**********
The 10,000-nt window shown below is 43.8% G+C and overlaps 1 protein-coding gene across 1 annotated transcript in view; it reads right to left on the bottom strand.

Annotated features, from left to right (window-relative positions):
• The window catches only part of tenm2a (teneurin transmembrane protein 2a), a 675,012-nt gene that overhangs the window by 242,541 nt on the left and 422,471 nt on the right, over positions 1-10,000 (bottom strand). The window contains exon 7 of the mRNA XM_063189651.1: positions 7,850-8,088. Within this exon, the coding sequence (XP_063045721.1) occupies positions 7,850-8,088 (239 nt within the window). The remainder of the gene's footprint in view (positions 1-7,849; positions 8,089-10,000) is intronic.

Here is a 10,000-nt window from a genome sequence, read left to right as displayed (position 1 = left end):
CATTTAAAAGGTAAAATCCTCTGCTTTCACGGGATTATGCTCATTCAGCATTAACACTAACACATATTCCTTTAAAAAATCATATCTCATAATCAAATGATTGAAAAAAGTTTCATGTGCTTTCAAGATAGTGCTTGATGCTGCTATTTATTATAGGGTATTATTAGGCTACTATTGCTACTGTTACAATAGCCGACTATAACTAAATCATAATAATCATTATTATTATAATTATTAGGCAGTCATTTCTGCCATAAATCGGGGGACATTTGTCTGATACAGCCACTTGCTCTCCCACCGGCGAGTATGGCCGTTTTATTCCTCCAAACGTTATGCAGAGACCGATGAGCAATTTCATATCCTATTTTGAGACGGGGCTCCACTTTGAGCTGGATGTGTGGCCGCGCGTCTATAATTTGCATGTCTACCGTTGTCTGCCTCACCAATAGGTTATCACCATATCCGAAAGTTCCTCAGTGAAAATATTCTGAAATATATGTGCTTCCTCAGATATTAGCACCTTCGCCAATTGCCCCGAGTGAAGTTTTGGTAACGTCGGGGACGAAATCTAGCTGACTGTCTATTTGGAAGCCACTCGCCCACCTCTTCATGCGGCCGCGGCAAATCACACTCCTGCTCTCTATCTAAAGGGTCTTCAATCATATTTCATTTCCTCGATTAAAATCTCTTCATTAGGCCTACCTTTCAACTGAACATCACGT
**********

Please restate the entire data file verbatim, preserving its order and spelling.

The 10,000-nt window shown below is 43.8% G+C and overlaps 1 protein-coding gene across 1 annotated transcript in view; it reads right to left on the bottom strand.

Annotated features, from left to right (window-relative positions):
• The window catches only part of tenm2a (teneurin transmembrane protein 2a), a 675,012-nt gene that overhangs the window by 242,541 nt on the left and 422,471 nt on the right, over positions 1-10,000 (bottom strand). The window contains exon 7 of the mRNA XM_063189651.1: positions 7,850-8,088. Within this exon, the coding sequence (XP_063045721.1) occupies positions 7,850-8,088 (239 nt within the window). The remainder of the gene's footprint in view (positions 1-7,849; positions 8,089-10,000) is intronic.

Here is a 10,000-nt window from a genome sequence, read left to right as displayed (position 1 = left end):
CATTTAAAAGGTAAAATCCTCTGCTTTCACGGGATTATGCTCATTCAGCATTAACACTAACACATATTCCTTTAAAAAATCATATCTCATAATCAAATGATTGAAAAAAGTTTCATGTGCTTTCAAGATAGTGCTTGATGCTGCTATTTATTATAGGGTATTATTAGGCTACTATTGCTACTGTTACAATAGCCGACTATAACTAAATCATAATAATCATTATTATTATAATTATTAGGCAGTCATTTCTGCCATAAATCGGGGGACATTTGTCTGATACAGCCACTTGCTCTCCCACCGGCGAGTATGGCCGTTTTATTCCTCCAAACGTTATGCAGAGACCGATGAGCAATTTCATATCCTATTTTGAGACGGGGCTCCACTTTGAGCTGGATGTGTGGCCGCGCGTCTATAATTTGCATGTCTACCGTTGTCTGCCTCACCAATAGGTTATCACCATATCCGAAAGTTCCTCAGTGAAAATATTCTGAAATATATGTGCTTCCTCAGATATTAGCACCTTCGCCAATTGCCCCGAGTGAAGTTTTGGTAACGTCGGGGACGAAATCTAGCTGACTGTCTATTTGGAAGCCACTCGCCCACCTCTTCATGCGGCCGCGGCAAATCACACTCCTGCTCTCTATCTAAAGGGTCTTCAATCATATTTCATTTCCTCGATTAAAATCTCTTCATTAGGCCTACCTTTCAACTGAACATCACGT